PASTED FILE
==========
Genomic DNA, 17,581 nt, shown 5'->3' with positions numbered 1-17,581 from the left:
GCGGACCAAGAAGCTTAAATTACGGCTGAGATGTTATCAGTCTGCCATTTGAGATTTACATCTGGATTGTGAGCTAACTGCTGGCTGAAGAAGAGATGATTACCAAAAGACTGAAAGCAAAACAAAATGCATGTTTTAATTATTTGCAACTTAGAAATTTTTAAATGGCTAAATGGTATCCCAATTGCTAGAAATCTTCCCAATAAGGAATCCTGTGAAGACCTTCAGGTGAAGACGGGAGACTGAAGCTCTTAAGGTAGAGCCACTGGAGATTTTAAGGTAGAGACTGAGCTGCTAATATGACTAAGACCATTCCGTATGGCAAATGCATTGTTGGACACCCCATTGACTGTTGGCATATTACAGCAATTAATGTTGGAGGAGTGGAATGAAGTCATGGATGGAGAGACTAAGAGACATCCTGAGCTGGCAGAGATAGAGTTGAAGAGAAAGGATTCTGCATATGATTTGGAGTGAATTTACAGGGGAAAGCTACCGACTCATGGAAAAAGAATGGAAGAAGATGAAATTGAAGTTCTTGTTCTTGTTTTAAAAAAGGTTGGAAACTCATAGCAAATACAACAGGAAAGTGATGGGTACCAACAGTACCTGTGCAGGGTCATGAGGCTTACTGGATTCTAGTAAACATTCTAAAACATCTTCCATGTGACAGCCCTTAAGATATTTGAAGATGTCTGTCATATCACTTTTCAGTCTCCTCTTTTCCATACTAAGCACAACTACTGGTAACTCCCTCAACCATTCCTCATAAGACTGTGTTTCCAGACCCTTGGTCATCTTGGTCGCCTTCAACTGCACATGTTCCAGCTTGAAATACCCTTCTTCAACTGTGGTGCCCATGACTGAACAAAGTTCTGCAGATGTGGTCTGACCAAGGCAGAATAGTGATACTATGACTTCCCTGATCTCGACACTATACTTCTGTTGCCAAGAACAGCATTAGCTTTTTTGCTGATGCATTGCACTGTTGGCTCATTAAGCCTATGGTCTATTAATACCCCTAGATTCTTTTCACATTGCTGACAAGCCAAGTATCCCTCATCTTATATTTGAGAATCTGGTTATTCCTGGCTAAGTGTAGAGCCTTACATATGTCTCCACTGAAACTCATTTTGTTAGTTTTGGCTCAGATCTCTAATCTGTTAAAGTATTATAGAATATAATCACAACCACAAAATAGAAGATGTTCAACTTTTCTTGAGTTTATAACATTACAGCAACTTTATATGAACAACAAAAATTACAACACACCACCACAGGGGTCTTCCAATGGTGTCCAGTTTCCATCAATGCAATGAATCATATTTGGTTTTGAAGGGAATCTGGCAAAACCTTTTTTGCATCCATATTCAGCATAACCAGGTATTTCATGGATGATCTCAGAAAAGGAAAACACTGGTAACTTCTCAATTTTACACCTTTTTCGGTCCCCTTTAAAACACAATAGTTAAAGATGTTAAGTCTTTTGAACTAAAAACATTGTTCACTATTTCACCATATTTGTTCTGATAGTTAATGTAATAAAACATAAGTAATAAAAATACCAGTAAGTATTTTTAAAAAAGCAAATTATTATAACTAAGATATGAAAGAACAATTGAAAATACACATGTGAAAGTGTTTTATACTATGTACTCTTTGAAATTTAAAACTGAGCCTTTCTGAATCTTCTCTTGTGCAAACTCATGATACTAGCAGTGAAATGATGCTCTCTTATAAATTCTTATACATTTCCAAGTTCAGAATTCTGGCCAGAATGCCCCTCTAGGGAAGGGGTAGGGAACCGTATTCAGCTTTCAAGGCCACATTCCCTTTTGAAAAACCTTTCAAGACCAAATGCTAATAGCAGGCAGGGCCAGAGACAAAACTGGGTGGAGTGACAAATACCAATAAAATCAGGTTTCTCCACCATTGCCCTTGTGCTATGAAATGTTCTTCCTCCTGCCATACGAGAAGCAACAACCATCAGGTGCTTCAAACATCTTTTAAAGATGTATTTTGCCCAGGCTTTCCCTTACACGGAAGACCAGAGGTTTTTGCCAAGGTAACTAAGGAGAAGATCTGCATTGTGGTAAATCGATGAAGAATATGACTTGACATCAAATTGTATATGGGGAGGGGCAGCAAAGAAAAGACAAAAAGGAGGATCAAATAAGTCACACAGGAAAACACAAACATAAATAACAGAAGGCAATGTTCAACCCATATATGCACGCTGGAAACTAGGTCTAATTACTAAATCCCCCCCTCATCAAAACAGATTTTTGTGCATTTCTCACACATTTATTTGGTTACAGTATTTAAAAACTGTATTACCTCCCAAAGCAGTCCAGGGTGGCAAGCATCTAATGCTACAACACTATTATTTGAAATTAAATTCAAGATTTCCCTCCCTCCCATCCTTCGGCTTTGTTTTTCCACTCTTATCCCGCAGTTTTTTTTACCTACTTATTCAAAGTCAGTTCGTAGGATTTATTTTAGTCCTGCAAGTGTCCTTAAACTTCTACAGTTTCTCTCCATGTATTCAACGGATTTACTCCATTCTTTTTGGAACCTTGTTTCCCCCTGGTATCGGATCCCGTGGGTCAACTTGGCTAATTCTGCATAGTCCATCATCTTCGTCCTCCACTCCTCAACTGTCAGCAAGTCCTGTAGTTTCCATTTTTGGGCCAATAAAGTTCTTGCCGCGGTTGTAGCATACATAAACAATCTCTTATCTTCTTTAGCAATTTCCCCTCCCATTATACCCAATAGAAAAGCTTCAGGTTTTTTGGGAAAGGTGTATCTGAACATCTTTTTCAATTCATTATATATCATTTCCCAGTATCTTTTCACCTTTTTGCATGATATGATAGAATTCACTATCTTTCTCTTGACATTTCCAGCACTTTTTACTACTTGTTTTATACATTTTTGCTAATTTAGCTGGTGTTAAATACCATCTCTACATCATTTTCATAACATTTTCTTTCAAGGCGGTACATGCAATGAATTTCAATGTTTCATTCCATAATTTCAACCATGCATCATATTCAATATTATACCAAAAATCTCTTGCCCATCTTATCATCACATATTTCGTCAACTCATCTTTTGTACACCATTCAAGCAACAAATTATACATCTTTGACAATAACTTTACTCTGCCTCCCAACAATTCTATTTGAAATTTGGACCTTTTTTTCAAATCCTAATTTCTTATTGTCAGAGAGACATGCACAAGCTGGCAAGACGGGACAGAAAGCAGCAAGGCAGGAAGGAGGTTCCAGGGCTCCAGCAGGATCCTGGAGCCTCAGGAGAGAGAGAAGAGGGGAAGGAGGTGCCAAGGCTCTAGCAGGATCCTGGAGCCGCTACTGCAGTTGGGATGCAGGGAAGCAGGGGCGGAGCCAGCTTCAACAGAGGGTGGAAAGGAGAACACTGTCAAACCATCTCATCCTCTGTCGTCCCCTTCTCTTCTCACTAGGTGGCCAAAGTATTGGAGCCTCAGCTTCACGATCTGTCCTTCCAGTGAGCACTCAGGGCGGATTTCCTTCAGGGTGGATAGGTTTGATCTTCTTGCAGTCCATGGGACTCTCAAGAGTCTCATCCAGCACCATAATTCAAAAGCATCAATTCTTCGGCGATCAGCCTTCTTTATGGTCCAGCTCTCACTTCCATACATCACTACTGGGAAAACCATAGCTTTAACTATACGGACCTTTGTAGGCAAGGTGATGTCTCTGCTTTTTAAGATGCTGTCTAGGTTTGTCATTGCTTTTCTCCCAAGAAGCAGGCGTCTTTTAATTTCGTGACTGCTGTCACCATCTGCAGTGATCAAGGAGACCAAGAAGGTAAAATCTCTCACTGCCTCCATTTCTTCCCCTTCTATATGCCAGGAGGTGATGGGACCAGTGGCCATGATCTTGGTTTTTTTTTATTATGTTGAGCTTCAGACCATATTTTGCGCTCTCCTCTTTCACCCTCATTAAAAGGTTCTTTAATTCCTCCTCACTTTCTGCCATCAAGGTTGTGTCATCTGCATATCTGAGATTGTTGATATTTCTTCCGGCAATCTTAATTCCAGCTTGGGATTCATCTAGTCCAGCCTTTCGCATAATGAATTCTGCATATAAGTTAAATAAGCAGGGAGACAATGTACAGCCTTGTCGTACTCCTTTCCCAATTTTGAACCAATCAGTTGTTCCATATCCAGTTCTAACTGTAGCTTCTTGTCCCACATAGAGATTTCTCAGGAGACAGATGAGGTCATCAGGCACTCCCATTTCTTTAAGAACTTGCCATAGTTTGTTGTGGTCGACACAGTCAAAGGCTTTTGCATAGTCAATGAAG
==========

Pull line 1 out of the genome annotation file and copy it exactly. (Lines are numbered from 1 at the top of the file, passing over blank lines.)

Genomic DNA, 17,581 nt, shown 5'->3' with positions numbered 1-17,581 from the left: